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- # asami (10)
- # babashka (11)
- # beginners (24)
- # braveandtrue (1)
- # cider (4)
- # cljs-dev (4)
- # clojure (88)
- # clojure-europe (19)
- # clojurescript (6)
- # code-reviews (7)
- # conjure (2)
- # core-async (2)
- # crux (12)
- # css (2)
- # cursive (11)
- # expound (81)
- # fulcro (2)
- # hoplon (1)
- # off-topic (42)
- # pathom (1)
- # re-frame (5)
- # shadow-cljs (17)
- # spacemacs (25)
- # testing (6)
- # tools-deps (3)
Hi, I think I need a clarification on when code is executed. I have defined a
spec in namespace A, I defined some data in namespace B and am using
s/conform to see if it adheres to the spec. Then I use some of the values of namespace B in
core. But when I change the spec, I get no errors from the
conform statement. Could you shed some light on when code is executed (this is cljs running on shadow-cljs)?
thinking about it, maybe the code is executed, and just returns
invalid, and I go on from there. I have to see how to throw errors
I don't recall anything in spec throwing. There are some functions for returning error information however.
s/explain will print to
s/explain-data will give you a map with information about the failure, which you could then use to throw an exception, if that is the behaviour you need
Hello, newbie here 🙂. Is anyone here using intellij (with cursive) for clojure dev? I have a question about it. I have ran a repl for my project by right-clicking on project.clj and I can interact with it just fine. Now when I edit files under src/myproj/core/clj (add a function for example), how do I get that function into the repl? I’m unable to find a proper shortcut combination.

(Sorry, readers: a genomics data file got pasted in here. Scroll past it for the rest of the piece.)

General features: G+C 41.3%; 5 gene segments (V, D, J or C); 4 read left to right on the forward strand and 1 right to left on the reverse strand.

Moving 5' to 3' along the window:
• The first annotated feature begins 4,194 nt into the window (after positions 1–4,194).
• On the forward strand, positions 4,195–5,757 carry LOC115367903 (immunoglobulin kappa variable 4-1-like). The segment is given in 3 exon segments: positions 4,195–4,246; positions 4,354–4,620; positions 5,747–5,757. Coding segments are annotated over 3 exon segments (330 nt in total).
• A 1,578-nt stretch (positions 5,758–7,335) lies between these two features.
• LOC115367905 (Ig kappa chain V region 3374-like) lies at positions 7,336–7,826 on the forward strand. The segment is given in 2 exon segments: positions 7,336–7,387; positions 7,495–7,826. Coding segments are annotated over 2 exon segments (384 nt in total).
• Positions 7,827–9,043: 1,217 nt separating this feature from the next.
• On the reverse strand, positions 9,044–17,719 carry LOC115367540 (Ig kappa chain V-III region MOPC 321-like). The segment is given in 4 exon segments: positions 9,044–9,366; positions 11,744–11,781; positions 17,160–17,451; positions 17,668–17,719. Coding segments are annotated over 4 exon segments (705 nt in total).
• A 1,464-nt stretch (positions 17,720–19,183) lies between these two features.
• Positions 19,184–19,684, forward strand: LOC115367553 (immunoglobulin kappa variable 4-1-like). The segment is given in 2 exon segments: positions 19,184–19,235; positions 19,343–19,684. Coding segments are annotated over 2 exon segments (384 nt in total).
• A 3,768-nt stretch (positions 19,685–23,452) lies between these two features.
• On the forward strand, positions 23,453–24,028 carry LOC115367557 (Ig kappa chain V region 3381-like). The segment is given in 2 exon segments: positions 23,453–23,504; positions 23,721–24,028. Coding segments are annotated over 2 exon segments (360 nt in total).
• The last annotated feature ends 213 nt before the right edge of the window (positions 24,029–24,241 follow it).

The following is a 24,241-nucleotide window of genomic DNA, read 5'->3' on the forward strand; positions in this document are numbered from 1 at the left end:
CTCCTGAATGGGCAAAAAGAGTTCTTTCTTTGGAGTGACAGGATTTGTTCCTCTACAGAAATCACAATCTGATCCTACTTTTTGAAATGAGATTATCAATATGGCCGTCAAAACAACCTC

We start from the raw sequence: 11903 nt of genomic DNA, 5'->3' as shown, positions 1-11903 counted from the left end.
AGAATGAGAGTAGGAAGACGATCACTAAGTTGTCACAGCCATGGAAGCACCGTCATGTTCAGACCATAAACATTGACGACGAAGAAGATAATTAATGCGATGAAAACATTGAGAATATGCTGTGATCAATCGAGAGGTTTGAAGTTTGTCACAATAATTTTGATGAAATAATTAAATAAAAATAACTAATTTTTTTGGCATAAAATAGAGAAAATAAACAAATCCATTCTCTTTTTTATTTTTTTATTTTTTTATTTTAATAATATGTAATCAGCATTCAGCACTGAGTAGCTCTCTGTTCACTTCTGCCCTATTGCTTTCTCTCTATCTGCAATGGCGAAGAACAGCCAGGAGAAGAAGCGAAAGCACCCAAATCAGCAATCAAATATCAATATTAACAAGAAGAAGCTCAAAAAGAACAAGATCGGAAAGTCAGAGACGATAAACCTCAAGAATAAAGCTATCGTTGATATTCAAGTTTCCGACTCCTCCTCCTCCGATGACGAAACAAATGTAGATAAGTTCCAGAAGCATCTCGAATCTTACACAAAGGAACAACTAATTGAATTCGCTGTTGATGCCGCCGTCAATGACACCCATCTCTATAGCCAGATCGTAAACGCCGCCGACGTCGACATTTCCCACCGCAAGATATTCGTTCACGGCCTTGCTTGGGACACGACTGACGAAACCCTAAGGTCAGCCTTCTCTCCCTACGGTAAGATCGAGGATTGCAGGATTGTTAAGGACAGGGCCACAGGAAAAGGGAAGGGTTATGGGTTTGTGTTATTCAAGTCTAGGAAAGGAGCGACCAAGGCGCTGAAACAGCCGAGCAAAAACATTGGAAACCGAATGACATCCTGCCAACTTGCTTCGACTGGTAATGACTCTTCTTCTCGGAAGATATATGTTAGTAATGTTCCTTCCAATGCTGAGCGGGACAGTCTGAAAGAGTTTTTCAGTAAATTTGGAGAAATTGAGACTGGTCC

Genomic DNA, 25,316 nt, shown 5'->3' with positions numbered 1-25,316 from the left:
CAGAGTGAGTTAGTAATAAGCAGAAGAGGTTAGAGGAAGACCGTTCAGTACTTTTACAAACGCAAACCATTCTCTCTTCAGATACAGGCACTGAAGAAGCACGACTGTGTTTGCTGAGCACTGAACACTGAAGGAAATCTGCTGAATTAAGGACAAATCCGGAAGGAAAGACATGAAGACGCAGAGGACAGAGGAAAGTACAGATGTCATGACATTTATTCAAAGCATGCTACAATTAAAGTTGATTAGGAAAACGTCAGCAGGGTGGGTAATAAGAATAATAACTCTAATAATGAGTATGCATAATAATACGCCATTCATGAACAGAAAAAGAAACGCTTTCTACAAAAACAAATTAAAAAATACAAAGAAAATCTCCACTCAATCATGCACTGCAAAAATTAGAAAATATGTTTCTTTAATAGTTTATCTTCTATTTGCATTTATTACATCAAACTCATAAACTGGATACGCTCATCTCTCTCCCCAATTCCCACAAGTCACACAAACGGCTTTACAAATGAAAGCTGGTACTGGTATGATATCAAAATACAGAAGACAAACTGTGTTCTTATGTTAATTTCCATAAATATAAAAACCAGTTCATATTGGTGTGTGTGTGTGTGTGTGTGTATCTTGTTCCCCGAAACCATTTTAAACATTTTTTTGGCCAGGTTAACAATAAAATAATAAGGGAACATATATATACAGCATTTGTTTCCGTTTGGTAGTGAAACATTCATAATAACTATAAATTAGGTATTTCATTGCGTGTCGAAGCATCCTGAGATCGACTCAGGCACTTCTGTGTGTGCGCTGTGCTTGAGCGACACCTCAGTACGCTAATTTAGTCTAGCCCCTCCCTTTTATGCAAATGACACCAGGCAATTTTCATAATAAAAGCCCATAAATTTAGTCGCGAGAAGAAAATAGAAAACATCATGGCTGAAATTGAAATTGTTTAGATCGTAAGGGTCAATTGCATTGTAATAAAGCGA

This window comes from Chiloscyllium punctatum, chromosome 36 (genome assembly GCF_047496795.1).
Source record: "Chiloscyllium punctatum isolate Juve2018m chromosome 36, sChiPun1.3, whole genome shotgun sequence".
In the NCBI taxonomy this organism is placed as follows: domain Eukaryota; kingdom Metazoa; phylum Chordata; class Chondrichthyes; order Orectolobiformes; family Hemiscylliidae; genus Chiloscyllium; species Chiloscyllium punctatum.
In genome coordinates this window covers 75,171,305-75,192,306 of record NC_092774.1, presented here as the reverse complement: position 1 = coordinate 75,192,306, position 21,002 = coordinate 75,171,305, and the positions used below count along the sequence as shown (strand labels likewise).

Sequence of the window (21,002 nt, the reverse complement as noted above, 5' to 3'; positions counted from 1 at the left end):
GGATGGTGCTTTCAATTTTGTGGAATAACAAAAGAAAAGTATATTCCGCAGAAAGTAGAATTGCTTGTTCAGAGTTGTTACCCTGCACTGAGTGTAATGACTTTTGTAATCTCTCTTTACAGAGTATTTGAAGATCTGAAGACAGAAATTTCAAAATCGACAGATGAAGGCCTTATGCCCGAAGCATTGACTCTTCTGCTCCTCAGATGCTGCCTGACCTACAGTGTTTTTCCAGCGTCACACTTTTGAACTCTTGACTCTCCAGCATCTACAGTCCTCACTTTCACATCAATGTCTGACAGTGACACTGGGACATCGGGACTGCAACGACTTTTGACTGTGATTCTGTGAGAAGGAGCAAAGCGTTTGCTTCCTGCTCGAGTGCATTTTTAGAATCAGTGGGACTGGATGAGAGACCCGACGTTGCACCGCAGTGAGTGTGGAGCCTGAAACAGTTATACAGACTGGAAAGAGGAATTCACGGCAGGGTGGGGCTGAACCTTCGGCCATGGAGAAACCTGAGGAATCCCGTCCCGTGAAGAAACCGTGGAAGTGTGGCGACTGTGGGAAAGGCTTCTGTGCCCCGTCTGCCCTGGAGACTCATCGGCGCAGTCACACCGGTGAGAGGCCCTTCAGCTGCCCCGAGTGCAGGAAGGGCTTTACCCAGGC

Hi guys! I’m looking for good references on big projects using a dynamic language like Clojure. Things like refactoring, tests, bugs, etc… I’m starting with Clojure coming from Go and the dynamic thing is kinda of a worry for me.
Discipline, good design, good test coverage, good variable names, documentation on functions and vars, always be using the REPL, that's mostly how
There's some refactoring support in editors, but I consider those "easy" refactors, harder ones where you change things in backward incompatible ways the editor won't do those for you 😛
Getting comfortable with the repl driven development approach should remove most of the concerns you have. It is a relatively small but very significant change to the development workflow. https://practicalli.github.io/clojure/repl-driven-devlopment.html As mentioned, static analysis tools like clj-kondo also give valuable support to the development workflow
you will rely first and foremost on your brain, not on tools, so optimize for that (what didibus said)
I also suggest using some schema lib (clojure spec, plumatic schema or malli) to check and document the format of data at module boundaries
A disadvantage of clojure is that the 'shape' of the data is not always clear. In go/java/haskell etc it's easy to find out which fields the data has (just check the class of datatype definiton)
With clojure you can create a mess where everything is 'just maps' but it's hard to figure out what the fields are. Annotating these with schema, spec of malli at critical points helps a lot to prevent this.
It's not as good as static typing, but it mitigates some of the downsides of the dynamic nature of clojure
@diego.bernardes you may want to have a look at the book "Clojure, Applied", I found it very useful when going from having learned Clojure to needing to build something real world https://pragprog.com/titles/vmclojeco/clojure-applied/
I have the Getting Clojure on the way, I’ll take a look on your recommendation too 🙂
@UHY8MH6KC apologies for not replying earlier. I dug out my copy and thumbed through, and did not see anything that appears dated. The usefulness will differ from person to person so I'd take a look at the table of contents and see if they are topics that are of use.
@diego.bernardes Although it doesn't catch everything, many people, including me, find it useful to enable a linter in the editor and/or in CI: https://github.com/clj-kondo/clj-kondo (disclosure: I'm the author of this tool) This can find many "silly" bugs without even running the code. That in combination with a good test suite (which you should have anyway) and good QA practices, should help a lot. Clojure also has clojure.spec and several other data validation/conformation libraries that can help at runtime, but will require you to do extra work (write the specs) if you want more robustness.